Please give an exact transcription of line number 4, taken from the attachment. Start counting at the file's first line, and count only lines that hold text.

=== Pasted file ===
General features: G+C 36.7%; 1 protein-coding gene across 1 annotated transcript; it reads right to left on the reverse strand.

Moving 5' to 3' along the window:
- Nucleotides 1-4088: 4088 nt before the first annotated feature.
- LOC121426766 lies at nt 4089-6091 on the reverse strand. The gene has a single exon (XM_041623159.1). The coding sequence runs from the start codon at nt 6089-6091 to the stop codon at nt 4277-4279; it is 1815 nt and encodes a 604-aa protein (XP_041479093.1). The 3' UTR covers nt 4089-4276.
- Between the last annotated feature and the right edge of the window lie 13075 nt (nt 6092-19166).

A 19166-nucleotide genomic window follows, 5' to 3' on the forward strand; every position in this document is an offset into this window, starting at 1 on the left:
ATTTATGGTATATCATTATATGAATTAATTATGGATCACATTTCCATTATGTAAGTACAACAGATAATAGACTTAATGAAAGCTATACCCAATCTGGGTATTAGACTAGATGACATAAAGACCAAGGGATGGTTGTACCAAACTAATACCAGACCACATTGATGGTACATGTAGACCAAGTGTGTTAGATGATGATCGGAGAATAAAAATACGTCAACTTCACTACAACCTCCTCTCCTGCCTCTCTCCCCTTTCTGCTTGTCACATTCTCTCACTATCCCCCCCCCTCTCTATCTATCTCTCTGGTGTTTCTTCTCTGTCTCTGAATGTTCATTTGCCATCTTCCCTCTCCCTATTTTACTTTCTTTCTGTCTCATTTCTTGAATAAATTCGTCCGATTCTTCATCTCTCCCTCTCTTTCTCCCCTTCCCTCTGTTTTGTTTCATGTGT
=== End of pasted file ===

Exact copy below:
- LOC121426766 lies at nt 4089-6091 on the reverse strand. The gene has a single exon (XM_041623159.1). The coding sequence runs from the start codon at nt 6089-6091 to the stop codon at nt 4277-4279; it is 1815 nt and encodes a 604-aa protein (XP_041479093.1). The 3' UTR covers nt 4089-4276.